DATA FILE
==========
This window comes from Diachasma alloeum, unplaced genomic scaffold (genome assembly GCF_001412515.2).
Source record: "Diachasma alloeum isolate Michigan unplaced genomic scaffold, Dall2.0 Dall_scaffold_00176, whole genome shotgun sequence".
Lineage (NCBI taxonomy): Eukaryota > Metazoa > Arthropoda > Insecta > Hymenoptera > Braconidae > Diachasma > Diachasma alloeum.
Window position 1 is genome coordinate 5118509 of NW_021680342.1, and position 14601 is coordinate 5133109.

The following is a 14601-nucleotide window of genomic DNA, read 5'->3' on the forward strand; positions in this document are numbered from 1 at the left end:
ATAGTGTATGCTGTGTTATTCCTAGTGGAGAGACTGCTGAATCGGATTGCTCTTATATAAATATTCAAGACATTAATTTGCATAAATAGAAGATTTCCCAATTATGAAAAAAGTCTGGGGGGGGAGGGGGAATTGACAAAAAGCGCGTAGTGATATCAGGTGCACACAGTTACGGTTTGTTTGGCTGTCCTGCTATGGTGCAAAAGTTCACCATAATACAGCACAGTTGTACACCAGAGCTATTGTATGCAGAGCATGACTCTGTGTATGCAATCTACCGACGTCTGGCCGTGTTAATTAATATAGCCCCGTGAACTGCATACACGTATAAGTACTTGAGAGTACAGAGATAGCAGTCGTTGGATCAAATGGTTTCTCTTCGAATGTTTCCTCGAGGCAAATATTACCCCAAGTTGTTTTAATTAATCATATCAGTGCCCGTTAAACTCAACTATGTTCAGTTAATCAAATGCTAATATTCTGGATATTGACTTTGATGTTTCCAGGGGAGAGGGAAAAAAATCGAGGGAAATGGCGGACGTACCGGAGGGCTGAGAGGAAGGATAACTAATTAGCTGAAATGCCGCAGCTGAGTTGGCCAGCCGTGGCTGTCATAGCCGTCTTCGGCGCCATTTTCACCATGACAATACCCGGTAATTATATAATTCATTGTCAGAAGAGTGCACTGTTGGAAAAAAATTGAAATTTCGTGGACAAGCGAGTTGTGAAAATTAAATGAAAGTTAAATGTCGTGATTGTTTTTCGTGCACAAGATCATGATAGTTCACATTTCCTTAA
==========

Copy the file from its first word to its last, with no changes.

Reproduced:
This window comes from Diachasma alloeum, unplaced genomic scaffold (genome assembly GCF_001412515.2).
Source record: "Diachasma alloeum isolate Michigan unplaced genomic scaffold, Dall2.0 Dall_scaffold_00176, whole genome shotgun sequence".
Lineage (NCBI taxonomy): Eukaryota > Metazoa > Arthropoda > Insecta > Hymenoptera > Braconidae > Diachasma > Diachasma alloeum.
Window position 1 is genome coordinate 5118509 of NW_021680342.1, and position 14601 is coordinate 5133109.

The following is a 14601-nucleotide window of genomic DNA, read 5'->3' on the forward strand; positions in this document are numbered from 1 at the left end:
ATAGTGTATGCTGTGTTATTCCTAGTGGAGAGACTGCTGAATCGGATTGCTCTTATATAAATATTCAAGACATTAATTTGCATAAATAGAAGATTTCCCAATTATGAAAAAAGTCTGGGGGGGGAGGGGGAATTGACAAAAAGCGCGTAGTGATATCAGGTGCACACAGTTACGGTTTGTTTGGCTGTCCTGCTATGGTGCAAAAGTTCACCATAATACAGCACAGTTGTACACCAGAGCTATTGTATGCAGAGCATGACTCTGTGTATGCAATCTACCGACGTCTGGCCGTGTTAATTAATATAGCCCCGTGAACTGCATACACGTATAAGTACTTGAGAGTACAGAGATAGCAGTCGTTGGATCAAATGGTTTCTCTTCGAATGTTTCCTCGAGGCAAATATTACCCCAAGTTGTTTTAATTAATCATATCAGTGCCCGTTAAACTCAACTATGTTCAGTTAATCAAATGCTAATATTCTGGATATTGACTTTGATGTTTCCAGGGGAGAGGGAAAAAAATCGAGGGAAATGGCGGACGTACCGGAGGGCTGAGAGGAAGGATAACTAATTAGCTGAAATGCCGCAGCTGAGTTGGCCAGCCGTGGCTGTCATAGCCGTCTTCGGCGCCATTTTCACCATGACAATACCCGGTAATTATATAATTCATTGTCAGAAGAGTGCACTGTTGGAAAAAAATTGAAATTTCGTGGACAAGCGAGTTGTGAAAATTAAATGAAAGTTAAATGTCGTGATTGTTTTTCGTGCACAAGATCATGATAGTTCACATTTCCTTAA